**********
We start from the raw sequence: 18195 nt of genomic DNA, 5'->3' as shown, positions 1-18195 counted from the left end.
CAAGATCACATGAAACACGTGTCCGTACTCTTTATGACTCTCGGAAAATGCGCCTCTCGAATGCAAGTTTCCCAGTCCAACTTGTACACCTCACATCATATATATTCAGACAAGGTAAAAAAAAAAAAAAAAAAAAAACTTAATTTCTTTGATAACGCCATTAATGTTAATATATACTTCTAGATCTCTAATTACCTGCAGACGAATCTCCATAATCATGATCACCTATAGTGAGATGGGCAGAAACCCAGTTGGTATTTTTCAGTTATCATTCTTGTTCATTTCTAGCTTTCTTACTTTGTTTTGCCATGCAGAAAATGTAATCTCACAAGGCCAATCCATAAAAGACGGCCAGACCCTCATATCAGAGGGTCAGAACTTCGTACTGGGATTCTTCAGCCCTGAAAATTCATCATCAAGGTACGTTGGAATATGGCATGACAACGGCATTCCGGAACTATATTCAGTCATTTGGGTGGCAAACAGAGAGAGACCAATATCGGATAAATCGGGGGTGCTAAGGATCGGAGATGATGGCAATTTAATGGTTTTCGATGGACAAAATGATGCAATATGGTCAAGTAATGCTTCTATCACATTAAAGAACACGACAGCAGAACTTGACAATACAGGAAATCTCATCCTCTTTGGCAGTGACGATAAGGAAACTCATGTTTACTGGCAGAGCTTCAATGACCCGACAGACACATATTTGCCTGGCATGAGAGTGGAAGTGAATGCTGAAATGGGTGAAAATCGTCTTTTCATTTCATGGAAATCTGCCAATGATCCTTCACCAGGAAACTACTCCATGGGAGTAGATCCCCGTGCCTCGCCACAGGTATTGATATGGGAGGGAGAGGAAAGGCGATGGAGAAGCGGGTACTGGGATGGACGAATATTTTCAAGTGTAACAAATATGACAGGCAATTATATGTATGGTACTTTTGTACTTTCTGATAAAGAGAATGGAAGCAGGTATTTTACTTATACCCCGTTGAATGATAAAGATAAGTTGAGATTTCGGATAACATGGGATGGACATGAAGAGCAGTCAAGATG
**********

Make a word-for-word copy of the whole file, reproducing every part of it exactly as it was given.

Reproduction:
We start from the raw sequence: 18195 nt of genomic DNA, 5'->3' as shown, positions 1-18195 counted from the left end.
CAAGATCACATGAAACACGTGTCCGTACTCTTTATGACTCTCGGAAAATGCGCCTCTCGAATGCAAGTTTCCCAGTCCAACTTGTACACCTCACATCATATATATTCAGACAAGGTAAAAAAAAAAAAAAAAAAAAAACTTAATTTCTTTGATAACGCCATTAATGTTAATATATACTTCTAGATCTCTAATTACCTGCAGACGAATCTCCATAATCATGATCACCTATAGTGAGATGGGCAGAAACCCAGTTGGTATTTTTCAGTTATCATTCTTGTTCATTTCTAGCTTTCTTACTTTGTTTTGCCATGCAGAAAATGTAATCTCACAAGGCCAATCCATAAAAGACGGCCAGACCCTCATATCAGAGGGTCAGAACTTCGTACTGGGATTCTTCAGCCCTGAAAATTCATCATCAAGGTACGTTGGAATATGGCATGACAACGGCATTCCGGAACTATATTCAGTCATTTGGGTGGCAAACAGAGAGAGACCAATATCGGATAAATCGGGGGTGCTAAGGATCGGAGATGATGGCAATTTAATGGTTTTCGATGGACAAAATGATGCAATATGGTCAAGTAATGCTTCTATCACATTAAAGAACACGACAGCAGAACTTGACAATACAGGAAATCTCATCCTCTTTGGCAGTGACGATAAGGAAACTCATGTTTACTGGCAGAGCTTCAATGACCCGACAGACACATATTTGCCTGGCATGAGAGTGGAAGTGAATGCTGAAATGGGTGAAAATCGTCTTTTCATTTCATGGAAATCTGCCAATGATCCTTCACCAGGAAACTACTCCATGGGAGTAGATCCCCGTGCCTCGCCACAGGTATTGATATGGGAGGGAGAGGAAAGGCGATGGAGAAGCGGGTACTGGGATGGACGAATATTTTCAAGTGTAACAAATATGACAGGCAATTATATGTATGGTACTTTTGTACTTTCTGATAAAGAGAATGGAAGCAGGTATTTTACTTATACCCCGTTGAATGATAAAGATAAGTTGAGATTTCGGATAACATGGGATGGACATGAAGAGCAGTCAAGATG